What drives my adoration from a musician’s perspective is how headline singers are allowed to shine. In The Devil’s Carnival, where rapscallion behavior reigns supreme, songs vary between bar shanty laugh-abouts and somber pleas for mercy. Then we flip up-above in Alleluia! where we’re treated to the following: doo-woppy singalongs from a choir in sailor outfits, Tech N9ne as a rule-abiding librarian spitting fire, and David Hasselhoff as a more theatrical showman with more extravagant pop sensibilities. There’s no one single “vibe” in terms of song choice. Zdunich’s forked-tongue crooning is my favorite sound, but what’s equally appreciated is how artists like Ivan Moody – who you might know as the aggressive lead growler of Five Finger Death Punch – prove themselves as vocalists with enough range to crush, say, a sad hobo’s tale sung with bellowing grace.
That’s half the fun of these movies. Those fans of the indie horror and indie music scenes will have a blast identifying all the random actor appearances. Names like Bill Moseley, Shawn Crahan (Slipknot), Marc Senter, Alexa Vega, Dayton Callie, “fairy pop” violinist Emilie Autumn in a phenomenal turn as “The Painted Doll” – and that’s all before Alleluia! and ascension.
Bousman’s sequel enlists far more “famous” theater talents, including Adam Pascal (Rent), Ted Neeley (Jesus Christ Superstar), Tech and The Hoff as already listed, Jimmy Urine (Mindless Self Indulgence), Chantal Claret (Morningwood), Danny Worsnop (Asking Alexandria), then other names like Brea Grant as a wind-up “Rosy Bayonnette” soldier and Barry Bostwick as a nosy journalist?! One of those “the list keeps going on” situations, primed for a third film that would allow all these zany characters to come together in combat. It is, to admit, a shame we’ll probably never see the culmination of all these introductions and buildups.
Still, there’s value in these sometimes silly, often outrageous, always inviting adaptations of Aesop’s Fables that are magnificently macabre. The way searing lines of dialogue are peppered in, such as the zinger I started this article with, that sting like a scorpion’s tail. It’s not that we’ve never heard these proclamations of the wicked and recontextualized ideas about how those in power think themselves pure when they’re no better than those they’ve villainized. The Devil’s Carnival and Alleluia! find this reinvigorated way to blast religion and call attention to the hypocrisies abound while treating audiences to entertaining performances of a unique tune. Maybe it’s the lullaby of Zdunich and Jessica Lowndes dueting the lines, “But I don’t want to go to sleep, in all my dreams I drown.” Perhaps it’s Pascal’s swing-lounge rocker’s rendition of an after-hours club hit as it might exist under God’s rooftop. There’s just this twinkle, an unmissable quality that keeps me returning despite the franchise’s screeching halt.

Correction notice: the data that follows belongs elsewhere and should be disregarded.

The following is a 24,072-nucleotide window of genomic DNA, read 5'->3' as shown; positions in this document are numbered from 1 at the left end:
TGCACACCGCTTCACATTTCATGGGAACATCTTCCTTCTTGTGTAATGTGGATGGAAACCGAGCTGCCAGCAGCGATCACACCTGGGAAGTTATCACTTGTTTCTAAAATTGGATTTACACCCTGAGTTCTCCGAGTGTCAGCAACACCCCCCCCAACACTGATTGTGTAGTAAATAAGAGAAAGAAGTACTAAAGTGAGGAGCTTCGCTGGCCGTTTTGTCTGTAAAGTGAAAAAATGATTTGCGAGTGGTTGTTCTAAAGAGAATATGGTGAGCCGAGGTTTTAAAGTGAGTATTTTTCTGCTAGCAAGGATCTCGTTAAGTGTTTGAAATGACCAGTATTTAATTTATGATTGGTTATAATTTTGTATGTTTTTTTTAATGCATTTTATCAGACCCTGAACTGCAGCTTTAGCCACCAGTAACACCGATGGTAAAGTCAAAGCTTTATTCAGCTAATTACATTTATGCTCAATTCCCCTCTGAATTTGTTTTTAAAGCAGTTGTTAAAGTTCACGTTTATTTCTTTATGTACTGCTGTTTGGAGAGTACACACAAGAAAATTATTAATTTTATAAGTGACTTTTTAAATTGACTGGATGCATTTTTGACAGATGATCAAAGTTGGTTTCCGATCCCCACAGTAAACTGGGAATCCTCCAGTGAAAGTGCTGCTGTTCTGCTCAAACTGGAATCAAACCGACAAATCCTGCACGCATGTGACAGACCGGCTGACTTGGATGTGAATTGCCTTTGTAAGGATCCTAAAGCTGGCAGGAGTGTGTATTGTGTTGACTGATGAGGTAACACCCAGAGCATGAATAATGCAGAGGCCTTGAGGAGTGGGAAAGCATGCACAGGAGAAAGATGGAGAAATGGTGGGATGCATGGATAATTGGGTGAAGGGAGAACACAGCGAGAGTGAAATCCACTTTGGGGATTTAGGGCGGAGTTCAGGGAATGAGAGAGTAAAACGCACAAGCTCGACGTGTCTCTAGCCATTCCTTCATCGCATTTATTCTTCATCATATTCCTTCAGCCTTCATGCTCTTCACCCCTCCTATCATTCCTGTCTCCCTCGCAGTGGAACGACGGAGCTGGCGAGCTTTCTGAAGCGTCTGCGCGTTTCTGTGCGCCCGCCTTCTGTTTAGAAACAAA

Alas, I leave you with my final plea. Allow The Devil’s Carnival (at only fifty-four minutes) to tell you its tales of lost, wayward travelers. Follow El Diablo as he plans his attack against Heaven, and Alleluia! pulls back the curtain on all the unsavory details behind those pearly gates we cherish as beacons of hope. Maybe, just maybe, we’ll someday get the finale this one-two punch deserves (with that cliffhanger’s ending). Until then, take a trip to this cartoonishly chaotic world born from Terrance Zdunich’s mind. Then maybe sell your soul for a third chapter or offer a penny for one last limerick that’s more than earned.
The Devil’s Carnival
Alleluia! The Devil’s Carnival